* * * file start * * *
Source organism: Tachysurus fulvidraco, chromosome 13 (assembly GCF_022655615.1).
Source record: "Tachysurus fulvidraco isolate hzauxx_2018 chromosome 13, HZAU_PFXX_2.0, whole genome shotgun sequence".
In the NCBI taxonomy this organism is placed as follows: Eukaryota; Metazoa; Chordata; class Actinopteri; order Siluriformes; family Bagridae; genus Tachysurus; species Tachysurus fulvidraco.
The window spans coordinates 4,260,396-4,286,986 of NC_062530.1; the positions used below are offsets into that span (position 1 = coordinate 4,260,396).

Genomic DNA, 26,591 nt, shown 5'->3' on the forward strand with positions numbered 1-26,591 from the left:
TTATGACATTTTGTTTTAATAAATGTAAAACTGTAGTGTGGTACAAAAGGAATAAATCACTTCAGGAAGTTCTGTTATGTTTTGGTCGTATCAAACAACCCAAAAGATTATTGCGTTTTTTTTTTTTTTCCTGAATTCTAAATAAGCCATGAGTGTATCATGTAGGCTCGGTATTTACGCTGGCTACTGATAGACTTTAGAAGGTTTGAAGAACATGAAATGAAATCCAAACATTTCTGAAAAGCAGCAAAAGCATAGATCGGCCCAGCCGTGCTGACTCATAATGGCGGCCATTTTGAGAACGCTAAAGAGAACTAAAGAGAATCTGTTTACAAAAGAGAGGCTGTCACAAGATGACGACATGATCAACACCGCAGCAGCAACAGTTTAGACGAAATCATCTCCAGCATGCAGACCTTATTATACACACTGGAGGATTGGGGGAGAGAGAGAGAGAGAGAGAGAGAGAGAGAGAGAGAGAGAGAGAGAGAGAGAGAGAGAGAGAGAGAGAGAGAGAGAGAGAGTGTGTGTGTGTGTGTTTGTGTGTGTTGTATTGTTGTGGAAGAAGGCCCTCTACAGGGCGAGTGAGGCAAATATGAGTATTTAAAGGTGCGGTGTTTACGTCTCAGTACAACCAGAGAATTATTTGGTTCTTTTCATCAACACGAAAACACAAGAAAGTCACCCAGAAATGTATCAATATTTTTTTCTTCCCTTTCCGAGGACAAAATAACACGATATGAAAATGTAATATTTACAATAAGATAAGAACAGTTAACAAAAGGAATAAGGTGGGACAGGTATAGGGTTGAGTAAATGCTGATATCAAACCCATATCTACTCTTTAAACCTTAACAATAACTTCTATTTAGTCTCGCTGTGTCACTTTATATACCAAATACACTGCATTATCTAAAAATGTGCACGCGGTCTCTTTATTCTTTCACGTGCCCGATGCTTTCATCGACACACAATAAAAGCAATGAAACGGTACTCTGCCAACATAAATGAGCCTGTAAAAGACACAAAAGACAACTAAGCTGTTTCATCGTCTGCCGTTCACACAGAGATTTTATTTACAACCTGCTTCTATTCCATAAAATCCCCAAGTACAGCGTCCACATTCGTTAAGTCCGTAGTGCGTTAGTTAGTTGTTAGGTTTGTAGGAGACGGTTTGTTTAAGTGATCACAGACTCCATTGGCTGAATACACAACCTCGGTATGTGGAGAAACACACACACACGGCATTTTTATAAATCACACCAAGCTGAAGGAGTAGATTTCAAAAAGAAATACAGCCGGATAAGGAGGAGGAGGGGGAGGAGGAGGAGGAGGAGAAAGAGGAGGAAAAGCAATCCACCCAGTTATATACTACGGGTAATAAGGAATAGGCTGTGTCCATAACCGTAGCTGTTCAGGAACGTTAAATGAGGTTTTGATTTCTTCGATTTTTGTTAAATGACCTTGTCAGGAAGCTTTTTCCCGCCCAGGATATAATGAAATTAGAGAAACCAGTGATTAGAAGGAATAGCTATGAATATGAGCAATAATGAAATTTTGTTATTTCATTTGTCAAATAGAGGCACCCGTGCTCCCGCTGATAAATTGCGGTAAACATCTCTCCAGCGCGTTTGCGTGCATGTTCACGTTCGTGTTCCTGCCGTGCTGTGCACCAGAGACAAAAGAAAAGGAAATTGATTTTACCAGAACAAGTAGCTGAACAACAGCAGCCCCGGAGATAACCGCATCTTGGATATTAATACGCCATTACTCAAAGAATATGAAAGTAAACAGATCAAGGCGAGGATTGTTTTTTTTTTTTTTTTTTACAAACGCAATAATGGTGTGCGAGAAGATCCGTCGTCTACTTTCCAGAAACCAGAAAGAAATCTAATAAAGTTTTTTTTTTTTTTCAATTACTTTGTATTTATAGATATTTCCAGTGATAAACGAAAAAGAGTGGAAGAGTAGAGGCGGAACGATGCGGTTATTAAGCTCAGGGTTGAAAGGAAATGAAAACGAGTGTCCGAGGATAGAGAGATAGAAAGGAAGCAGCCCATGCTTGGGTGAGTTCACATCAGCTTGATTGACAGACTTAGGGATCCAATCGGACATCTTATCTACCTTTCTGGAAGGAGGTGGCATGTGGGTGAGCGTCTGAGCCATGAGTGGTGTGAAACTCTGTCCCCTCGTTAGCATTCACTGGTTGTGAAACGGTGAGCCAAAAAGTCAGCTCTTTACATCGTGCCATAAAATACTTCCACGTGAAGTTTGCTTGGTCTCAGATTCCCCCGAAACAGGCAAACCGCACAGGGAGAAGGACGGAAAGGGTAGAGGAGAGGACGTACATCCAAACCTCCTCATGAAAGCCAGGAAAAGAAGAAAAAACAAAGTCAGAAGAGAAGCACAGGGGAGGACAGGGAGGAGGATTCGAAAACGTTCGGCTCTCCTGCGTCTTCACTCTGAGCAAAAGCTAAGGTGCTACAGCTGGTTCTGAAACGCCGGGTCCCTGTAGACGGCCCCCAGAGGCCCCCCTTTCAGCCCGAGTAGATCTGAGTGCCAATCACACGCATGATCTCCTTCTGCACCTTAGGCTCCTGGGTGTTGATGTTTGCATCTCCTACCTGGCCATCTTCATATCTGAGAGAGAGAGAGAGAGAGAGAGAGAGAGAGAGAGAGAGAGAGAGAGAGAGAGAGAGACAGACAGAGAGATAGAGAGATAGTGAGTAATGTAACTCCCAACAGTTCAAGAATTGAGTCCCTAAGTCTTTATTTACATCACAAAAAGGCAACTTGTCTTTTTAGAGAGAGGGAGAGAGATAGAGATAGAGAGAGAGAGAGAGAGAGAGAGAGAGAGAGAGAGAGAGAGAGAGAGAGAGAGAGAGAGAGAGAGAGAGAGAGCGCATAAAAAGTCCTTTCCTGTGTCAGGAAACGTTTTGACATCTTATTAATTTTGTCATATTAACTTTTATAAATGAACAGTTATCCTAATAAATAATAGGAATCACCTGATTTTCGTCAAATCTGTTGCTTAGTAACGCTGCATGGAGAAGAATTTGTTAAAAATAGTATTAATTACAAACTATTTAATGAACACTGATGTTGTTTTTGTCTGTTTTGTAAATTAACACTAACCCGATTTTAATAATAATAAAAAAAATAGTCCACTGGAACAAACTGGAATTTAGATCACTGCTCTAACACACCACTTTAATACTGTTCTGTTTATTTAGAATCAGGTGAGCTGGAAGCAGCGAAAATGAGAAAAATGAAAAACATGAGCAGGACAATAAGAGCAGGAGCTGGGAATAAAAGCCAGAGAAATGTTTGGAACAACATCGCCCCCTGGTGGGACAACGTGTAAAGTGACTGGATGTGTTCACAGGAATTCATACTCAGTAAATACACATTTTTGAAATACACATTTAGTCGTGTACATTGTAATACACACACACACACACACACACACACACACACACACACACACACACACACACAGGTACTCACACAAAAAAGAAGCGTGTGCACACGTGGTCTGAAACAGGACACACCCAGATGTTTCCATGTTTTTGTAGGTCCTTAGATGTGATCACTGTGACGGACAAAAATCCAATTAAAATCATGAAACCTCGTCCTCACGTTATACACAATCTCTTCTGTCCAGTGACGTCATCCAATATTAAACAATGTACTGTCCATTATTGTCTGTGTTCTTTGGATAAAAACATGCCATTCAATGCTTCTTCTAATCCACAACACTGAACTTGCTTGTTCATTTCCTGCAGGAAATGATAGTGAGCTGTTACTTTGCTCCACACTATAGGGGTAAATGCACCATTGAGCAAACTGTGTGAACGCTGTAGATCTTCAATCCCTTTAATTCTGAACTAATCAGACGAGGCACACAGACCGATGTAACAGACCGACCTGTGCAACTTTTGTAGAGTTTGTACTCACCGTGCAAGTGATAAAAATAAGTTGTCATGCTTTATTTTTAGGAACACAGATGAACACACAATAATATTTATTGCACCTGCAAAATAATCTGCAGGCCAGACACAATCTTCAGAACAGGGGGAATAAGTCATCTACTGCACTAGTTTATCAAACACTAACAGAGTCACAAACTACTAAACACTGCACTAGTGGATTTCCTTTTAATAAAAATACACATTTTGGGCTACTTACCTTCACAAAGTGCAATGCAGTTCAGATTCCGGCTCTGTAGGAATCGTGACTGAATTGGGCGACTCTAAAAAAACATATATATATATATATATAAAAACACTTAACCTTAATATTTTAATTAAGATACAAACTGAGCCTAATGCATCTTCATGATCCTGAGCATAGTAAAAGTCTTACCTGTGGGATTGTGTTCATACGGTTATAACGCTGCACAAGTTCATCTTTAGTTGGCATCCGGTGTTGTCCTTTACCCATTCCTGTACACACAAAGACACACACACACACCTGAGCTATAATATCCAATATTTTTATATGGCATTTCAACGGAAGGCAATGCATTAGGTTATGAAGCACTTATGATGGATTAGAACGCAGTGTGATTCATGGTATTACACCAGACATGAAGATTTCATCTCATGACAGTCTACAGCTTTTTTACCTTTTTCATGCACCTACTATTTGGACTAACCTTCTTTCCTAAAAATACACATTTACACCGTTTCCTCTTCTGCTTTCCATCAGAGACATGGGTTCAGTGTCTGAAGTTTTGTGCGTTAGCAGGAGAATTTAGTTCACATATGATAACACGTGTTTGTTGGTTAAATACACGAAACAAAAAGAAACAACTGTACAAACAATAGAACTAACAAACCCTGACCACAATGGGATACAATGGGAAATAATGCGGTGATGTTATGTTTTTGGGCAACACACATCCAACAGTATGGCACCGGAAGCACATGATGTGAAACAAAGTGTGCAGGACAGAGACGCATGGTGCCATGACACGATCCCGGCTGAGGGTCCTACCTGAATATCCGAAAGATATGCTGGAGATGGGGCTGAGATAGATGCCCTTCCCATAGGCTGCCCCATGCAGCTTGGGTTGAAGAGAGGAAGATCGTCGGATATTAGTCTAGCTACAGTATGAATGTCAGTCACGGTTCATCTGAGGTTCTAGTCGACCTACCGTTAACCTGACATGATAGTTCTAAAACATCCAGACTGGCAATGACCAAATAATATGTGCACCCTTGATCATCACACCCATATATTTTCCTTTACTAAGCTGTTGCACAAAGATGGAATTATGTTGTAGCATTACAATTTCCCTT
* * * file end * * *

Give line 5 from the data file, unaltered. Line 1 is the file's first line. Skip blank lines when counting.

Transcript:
Genomic DNA, 26,591 nt, shown 5'->3' on the forward strand with positions numbered 1-26,591 from the left: